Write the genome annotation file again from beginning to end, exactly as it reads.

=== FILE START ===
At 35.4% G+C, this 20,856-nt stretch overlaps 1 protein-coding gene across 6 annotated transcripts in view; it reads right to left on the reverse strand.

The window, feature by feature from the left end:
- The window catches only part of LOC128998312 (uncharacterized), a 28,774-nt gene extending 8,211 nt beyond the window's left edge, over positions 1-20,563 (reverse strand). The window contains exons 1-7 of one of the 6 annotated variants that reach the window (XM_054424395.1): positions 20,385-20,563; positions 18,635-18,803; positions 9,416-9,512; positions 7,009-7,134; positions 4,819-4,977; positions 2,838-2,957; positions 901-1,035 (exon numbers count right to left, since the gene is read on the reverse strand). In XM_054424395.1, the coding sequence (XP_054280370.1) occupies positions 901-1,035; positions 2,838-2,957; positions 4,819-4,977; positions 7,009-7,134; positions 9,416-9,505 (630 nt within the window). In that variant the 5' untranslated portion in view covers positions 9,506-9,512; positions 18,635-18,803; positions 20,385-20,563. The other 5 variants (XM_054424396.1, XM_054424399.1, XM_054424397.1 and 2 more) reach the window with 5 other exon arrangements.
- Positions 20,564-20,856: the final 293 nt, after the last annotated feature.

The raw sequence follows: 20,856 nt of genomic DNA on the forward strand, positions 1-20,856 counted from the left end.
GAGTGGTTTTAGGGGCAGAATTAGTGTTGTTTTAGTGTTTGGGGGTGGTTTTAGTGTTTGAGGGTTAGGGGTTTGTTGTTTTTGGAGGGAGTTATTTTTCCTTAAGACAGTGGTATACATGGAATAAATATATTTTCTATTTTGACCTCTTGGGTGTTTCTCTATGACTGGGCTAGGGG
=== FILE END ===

At 35.4% G+C, this 20,856-nt stretch overlaps 1 protein-coding gene across 6 annotated transcripts in view; it reads right to left on the reverse strand.

The window, feature by feature from the left end:
- The window catches only part of LOC128998312 (uncharacterized), a 28,774-nt gene extending 8,211 nt beyond the window's left edge, over positions 1-20,563 (reverse strand). The window contains exons 1-7 of one of the 6 annotated variants that reach the window (XM_054424395.1): positions 20,385-20,563; positions 18,635-18,803; positions 9,416-9,512; positions 7,009-7,134; positions 4,819-4,977; positions 2,838-2,957; positions 901-1,035 (exon numbers count right to left, since the gene is read on the reverse strand). In XM_054424395.1, the coding sequence (XP_054280370.1) occupies positions 901-1,035; positions 2,838-2,957; positions 4,819-4,977; positions 7,009-7,134; positions 9,416-9,505 (630 nt within the window). In that variant the 5' untranslated portion in view covers positions 9,506-9,512; positions 18,635-18,803; positions 20,385-20,563. The other 5 variants (XM_054424396.1, XM_054424399.1, XM_054424397.1 and 2 more) reach the window with 5 other exon arrangements.
- Positions 20,564-20,856: the final 293 nt, after the last annotated feature.

The raw sequence follows: 20,856 nt of genomic DNA on the forward strand, positions 1-20,856 counted from the left end.
GAGTGGTTTTAGGGGCAGAATTAGTGTTGTTTTAGTGTTTGGGGGTGGTTTTAGTGTTTGAGGGTTAGGGGTTTGTTGTTTTTGGAGGGAGTTATTTTTCCTTAAGACAGTGGTATACATGGAATAAATATATTTTCTATTTTGACCTCTTGGGTGTTTCTCTATGACTGGGCTAGGGG